Thursday, January 18, 2007

The Launches Kenya’s First Ever Celebrity Week has kicked off the exclusive and Kenya’s first ever online weekly feature focussing specifically on celebrities – the "CHAT Awards Celebrity Week." The celebrity week will bring you face to face with your favourite celebrities and give you private and deep insights through incisive interviews by celebrated Entertainment Editor of The Insyder magazine, Grace Kerongo.

The CHAT Awards Celebrity week jumps off with ex-Starch MC Jahmani, purveyor of the hit trax “Haters” and “Kiswahili.” Many of you will remember Jahmani won a CHAT Award in 2005 for Favourite Male Artist in the Schools Category - can he make the giant leap in this year’s edition? Jahmani expressed his burning ambition not only to lift the coveted teen gong, but to become a major player in Kenya’s hip hop game. “I have done three songs with Ukoo Flani,” Jahmani told “I’m planning on releasing a song done by Ogopa next week, so watch out for it.” For those wishing to vote for Jahmani, his SMS voting codes are:

Teeniez Surprise Artist: B1, D8

Teeniez Rising Star: B4, D5

Other celebrities lined up to feature in the CHAT Awards Celebrity Week include multi-CHAT Award winner Redsan, Maleek, Shaun, Doobiez, JuaCali, Swaleh Mdoe amongst countless others. This year’s Fanta CHAT Awards will be held on April 14th at the KICC Celeb Dome from 10am – 6pm. Tickets go on sale beginning March.

Wednesday, January 17, 2007

Kenyan Music Is Dead!

Once a year, The Insyder’s Blog does a report on the state of Kenya’s urban music industry and calls it, “The State of the Ngoma.” This is the State of the Ngoma report for the past year, 2006.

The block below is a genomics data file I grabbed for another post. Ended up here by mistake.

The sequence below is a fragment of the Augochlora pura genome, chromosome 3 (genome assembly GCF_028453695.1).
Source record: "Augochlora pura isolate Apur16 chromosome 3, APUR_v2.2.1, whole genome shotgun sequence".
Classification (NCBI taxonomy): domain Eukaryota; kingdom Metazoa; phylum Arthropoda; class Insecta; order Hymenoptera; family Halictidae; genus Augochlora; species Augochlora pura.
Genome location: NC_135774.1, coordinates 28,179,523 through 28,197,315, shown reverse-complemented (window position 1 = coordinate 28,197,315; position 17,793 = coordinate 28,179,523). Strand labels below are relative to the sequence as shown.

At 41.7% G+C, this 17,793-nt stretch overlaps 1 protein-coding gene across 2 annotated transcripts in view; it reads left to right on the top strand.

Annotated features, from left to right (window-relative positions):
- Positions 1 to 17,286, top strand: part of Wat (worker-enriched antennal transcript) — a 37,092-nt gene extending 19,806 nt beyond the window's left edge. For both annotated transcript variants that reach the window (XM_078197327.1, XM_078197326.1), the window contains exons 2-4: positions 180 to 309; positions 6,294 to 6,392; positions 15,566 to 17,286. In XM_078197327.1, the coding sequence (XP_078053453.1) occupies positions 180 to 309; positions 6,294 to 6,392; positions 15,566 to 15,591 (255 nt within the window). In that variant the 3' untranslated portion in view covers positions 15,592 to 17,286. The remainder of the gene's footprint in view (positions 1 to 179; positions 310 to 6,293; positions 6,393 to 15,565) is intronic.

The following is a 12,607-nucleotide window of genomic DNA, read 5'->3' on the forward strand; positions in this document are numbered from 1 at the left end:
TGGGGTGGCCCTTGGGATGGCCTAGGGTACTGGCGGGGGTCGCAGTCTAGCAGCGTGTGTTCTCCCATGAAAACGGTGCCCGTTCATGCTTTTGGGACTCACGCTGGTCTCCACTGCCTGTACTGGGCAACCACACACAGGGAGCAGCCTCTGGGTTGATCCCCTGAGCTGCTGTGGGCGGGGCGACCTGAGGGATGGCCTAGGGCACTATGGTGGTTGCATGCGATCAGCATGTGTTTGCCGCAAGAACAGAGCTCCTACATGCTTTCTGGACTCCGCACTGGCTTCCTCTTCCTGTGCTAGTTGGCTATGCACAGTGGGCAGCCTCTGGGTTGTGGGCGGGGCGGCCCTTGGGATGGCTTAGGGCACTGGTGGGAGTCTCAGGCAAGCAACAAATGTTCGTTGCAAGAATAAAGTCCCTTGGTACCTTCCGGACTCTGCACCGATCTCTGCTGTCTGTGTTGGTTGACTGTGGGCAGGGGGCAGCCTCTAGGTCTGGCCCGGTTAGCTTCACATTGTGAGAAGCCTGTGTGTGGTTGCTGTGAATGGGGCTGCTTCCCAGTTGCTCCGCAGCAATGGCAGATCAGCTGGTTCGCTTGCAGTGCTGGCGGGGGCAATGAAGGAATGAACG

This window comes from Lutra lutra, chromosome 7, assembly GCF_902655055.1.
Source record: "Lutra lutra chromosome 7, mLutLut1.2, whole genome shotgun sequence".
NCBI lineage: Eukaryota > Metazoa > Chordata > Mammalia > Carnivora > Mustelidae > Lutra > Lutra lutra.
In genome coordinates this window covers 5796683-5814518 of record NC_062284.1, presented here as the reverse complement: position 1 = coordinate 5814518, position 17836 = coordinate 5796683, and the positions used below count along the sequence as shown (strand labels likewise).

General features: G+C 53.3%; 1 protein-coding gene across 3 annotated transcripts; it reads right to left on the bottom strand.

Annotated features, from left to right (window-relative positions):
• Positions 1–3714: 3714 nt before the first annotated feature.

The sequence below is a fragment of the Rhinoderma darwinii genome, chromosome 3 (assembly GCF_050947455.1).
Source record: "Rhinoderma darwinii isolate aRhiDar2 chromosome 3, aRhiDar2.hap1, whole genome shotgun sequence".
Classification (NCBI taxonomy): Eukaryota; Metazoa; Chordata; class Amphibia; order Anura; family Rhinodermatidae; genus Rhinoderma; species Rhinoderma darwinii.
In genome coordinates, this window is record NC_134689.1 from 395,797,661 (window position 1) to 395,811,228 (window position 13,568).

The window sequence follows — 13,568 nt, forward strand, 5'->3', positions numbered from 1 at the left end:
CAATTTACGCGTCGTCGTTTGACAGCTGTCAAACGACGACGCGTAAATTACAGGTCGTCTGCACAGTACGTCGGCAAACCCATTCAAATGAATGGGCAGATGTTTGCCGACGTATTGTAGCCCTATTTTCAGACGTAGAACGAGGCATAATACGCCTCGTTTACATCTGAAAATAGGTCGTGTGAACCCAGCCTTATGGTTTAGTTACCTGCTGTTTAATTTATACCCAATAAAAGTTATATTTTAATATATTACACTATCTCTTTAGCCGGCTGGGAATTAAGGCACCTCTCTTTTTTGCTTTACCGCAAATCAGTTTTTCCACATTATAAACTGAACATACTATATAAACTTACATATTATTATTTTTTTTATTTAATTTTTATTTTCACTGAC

Ladies and gentlemen, the State of the Ngoma is lifeless. Let me rephrase; it’s DEAD! I ain’t Nas, but the bitter truth of the matter is that our urban music industry doesn’t need life support, it needs a mortician. It’s dead and on the way to the cemetery. Unless….

First things first; we have to find out what caused the demise of Kenyan music. The primary suspect has to be the hardcore criminal who always goes unpunished – the pirate. Piracy has shot down the success of Kenyan urban music for decades, and until today, remains a tough nut to crack for law enforcement officers. Perhaps the hungry lions at KRA should be notified that the music industry has the potential to rake in billions of shillings in taxes…this should get them putting pressure on the law enforcement officers to ensure piracy is checked. Piracy may be our number suspect, but I believe there is another primary culprit who should be investigated…

I have strong reason to believe that you, yes, the moron reading this blog, are responsible for the demise of Kenya’s urban music. As far as music fans go, the Kenyan version are the most ungrateful. The bigger and more popular a Kenyan musician is, they more they will scorn him/her. They’d rather spend 1,000 bob to go to the bar and drink themselves silly and not spare even 500/- every three months to buy Kenyan music. And if they do buy Kenyan music, it is the 300 bob bootleg version! When the artist decides to have a concert, they’d rather watch the music video on Xtreeme Music on Citizen TV. The fan in Uganda, Tanzania, Congo, Nigeria and South Africa are the complete opposite – no wonder the music industries in those countries are so doing well.